By Richard Spencer
Among China's Christian converts are some of the most prominent figures from the 1989 Tian-an-men Square democracy protests - now mostly in exile.
Two, Zhang Boli and Xiong Yan - both on the list of "21 Most Wanted" student leaders published shortly after the Bei-jing massacre 16 years ago - have been ordained as priests.
Han Dong-fang, who was on a separate "wanted" list of workers' leaders, was converted through the US Chinese church movement.
He arrived in America in 1993 after being released from prison on medical grounds. He contracted tuberculosis in a Chinese jail and nearly died.
"I think human beings need something at a spiritual level," he said in Hong Kong, where he now broadcasts on labour issues for Radio Free Asia. "We don't want to believe we are coming from nowhere; going nowhere.
"In China we have traditionally followed Buddhism. We had quite a deep religion. But communism destroyed everything."
As a teenager, he was a passionate Marxist but, as an army recruit, became disillusioned at the luxuries enjoyed by the officer class.
"When communism became this corrupted thing which failed everybody, people still needed a belief. I think that's the reason for Christianity in China."
The present-day revival is not the first attempt to convert China. The Nestorians, an heretical sect, arrived in the seventh century, and Jesuit priests travelled to the Qing dynasty court in the 17th century.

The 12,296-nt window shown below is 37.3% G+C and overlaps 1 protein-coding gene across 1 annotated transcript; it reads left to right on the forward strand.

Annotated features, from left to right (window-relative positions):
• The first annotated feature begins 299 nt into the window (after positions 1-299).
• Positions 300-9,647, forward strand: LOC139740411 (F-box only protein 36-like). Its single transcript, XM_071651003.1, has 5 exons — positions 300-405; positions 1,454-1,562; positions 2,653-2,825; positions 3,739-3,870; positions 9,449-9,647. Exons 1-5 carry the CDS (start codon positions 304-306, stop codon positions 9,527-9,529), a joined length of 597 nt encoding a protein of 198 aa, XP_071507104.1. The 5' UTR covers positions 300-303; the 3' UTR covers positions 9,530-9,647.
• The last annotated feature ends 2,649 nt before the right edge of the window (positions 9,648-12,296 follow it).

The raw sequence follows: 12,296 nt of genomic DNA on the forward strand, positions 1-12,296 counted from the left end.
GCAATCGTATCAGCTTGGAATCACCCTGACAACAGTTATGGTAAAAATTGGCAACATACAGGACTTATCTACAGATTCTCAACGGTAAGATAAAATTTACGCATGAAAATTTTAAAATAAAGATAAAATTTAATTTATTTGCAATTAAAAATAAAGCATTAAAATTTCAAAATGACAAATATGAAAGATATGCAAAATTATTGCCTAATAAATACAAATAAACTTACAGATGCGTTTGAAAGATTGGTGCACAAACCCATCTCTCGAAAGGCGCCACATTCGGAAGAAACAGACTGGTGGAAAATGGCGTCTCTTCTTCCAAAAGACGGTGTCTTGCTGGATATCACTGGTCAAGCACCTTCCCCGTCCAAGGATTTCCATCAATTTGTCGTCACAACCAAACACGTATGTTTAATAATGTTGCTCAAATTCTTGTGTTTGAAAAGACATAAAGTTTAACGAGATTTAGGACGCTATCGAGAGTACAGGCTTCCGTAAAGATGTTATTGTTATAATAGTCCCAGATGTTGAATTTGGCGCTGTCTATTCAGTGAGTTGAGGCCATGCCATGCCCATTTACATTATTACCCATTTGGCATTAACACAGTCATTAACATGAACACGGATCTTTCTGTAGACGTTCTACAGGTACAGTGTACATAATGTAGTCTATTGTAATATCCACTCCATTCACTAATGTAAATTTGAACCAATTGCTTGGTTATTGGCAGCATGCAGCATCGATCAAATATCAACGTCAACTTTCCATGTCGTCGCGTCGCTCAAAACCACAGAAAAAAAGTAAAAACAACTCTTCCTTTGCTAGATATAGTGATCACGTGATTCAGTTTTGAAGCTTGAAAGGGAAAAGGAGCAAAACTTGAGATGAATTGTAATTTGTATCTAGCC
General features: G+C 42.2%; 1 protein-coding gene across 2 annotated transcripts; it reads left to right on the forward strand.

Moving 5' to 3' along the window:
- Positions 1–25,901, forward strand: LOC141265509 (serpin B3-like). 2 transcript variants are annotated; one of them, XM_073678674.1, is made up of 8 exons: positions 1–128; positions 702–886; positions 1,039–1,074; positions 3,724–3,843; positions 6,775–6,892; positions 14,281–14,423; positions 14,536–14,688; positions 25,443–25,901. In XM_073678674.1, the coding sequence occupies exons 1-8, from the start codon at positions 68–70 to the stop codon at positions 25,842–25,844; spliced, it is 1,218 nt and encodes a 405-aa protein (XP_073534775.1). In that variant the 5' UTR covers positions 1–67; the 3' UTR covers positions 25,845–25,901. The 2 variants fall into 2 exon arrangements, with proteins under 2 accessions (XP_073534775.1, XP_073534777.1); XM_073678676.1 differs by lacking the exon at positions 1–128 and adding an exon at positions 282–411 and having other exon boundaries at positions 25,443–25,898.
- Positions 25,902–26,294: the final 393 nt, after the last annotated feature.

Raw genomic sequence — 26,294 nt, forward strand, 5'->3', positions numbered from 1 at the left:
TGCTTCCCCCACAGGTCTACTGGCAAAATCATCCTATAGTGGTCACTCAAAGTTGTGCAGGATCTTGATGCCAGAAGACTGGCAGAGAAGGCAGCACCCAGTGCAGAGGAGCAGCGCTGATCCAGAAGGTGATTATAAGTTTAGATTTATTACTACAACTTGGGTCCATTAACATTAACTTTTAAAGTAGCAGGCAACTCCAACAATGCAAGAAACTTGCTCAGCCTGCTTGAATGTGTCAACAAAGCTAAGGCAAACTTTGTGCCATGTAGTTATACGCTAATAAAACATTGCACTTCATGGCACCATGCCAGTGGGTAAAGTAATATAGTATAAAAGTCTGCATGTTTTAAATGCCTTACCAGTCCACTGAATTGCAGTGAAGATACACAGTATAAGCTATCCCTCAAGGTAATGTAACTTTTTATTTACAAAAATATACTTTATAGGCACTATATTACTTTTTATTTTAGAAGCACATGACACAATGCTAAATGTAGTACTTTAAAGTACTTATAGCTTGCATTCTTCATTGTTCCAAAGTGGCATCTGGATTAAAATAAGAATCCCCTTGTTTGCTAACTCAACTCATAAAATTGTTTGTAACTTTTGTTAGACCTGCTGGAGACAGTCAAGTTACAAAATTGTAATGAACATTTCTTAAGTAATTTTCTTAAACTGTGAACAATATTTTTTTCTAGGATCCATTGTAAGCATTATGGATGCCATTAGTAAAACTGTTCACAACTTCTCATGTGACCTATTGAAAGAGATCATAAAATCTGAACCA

In the 19th century, a wave of missionaries arrived with China's forced opening-up to foreign trade after the opium wars.
One unforeseen consequence was the Taiping Rebellion, an uprising by followers of a man who claimed he was the brother of Christ. The conflict led to 20 million deaths, and is said by many to have fatally weakened the last dynasty.
The Taipings and the association with colonialism are enough to damn Christianity in many leaders' eyes. But for others, the religion has become associated with prosperity and openness in the West.
Mr Han said: "When I went to the church in America, I got a different feeling from what I used to experience in China - a feeling of people being together, of sharing their feelings and experiences and difficulties of life. This kind of feeling was really new to me."